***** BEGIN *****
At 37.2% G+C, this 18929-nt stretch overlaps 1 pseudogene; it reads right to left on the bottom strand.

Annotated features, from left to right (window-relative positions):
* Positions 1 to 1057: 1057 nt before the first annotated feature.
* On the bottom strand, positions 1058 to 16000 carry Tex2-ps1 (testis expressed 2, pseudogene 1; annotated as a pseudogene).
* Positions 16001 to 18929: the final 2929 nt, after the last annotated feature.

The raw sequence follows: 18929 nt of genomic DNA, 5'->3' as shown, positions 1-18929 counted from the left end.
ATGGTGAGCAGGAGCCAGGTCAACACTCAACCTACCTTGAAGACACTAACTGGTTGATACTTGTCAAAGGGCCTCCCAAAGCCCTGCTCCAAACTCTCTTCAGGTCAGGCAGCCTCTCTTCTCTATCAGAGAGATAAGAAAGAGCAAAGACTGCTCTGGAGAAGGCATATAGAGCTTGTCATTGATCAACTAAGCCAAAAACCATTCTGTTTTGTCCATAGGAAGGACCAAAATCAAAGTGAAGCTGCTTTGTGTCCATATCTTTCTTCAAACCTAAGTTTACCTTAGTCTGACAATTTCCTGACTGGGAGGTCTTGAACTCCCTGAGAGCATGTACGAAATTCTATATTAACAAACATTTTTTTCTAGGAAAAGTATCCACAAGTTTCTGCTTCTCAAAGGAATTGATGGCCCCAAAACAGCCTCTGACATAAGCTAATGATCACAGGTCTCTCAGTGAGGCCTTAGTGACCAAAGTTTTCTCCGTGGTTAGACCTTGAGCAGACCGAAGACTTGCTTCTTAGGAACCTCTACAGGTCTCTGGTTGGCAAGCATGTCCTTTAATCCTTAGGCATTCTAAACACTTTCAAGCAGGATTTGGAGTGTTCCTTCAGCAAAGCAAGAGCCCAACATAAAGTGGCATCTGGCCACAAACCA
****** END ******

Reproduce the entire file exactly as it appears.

At 37.2% G+C, this 18929-nt stretch overlaps 1 pseudogene; it reads right to left on the bottom strand.

Annotated features, from left to right (window-relative positions):
* Positions 1 to 1057: 1057 nt before the first annotated feature.
* On the bottom strand, positions 1058 to 16000 carry Tex2-ps1 (testis expressed 2, pseudogene 1; annotated as a pseudogene).
* Positions 16001 to 18929: the final 2929 nt, after the last annotated feature.

The raw sequence follows: 18929 nt of genomic DNA, 5'->3' as shown, positions 1-18929 counted from the left end.
ATGGTGAGCAGGAGCCAGGTCAACACTCAACCTACCTTGAAGACACTAACTGGTTGATACTTGTCAAAGGGCCTCCCAAAGCCCTGCTCCAAACTCTCTTCAGGTCAGGCAGCCTCTCTTCTCTATCAGAGAGATAAGAAAGAGCAAAGACTGCTCTGGAGAAGGCATATAGAGCTTGTCATTGATCAACTAAGCCAAAAACCATTCTGTTTTGTCCATAGGAAGGACCAAAATCAAAGTGAAGCTGCTTTGTGTCCATATCTTTCTTCAAACCTAAGTTTACCTTAGTCTGACAATTTCCTGACTGGGAGGTCTTGAACTCCCTGAGAGCATGTACGAAATTCTATATTAACAAACATTTTTTTCTAGGAAAAGTATCCACAAGTTTCTGCTTCTCAAAGGAATTGATGGCCCCAAAACAGCCTCTGACATAAGCTAATGATCACAGGTCTCTCAGTGAGGCCTTAGTGACCAAAGTTTTCTCCGTGGTTAGACCTTGAGCAGACCGAAGACTTGCTTCTTAGGAACCTCTACAGGTCTCTGGTTGGCAAGCATGTCCTTTAATCCTTAGGCATTCTAAACACTTTCAAGCAGGATTTGGAGTGTTCCTTCAGCAAAGCAAGAGCCCAACATAAAGTGGCATCTGGCCACAAACCA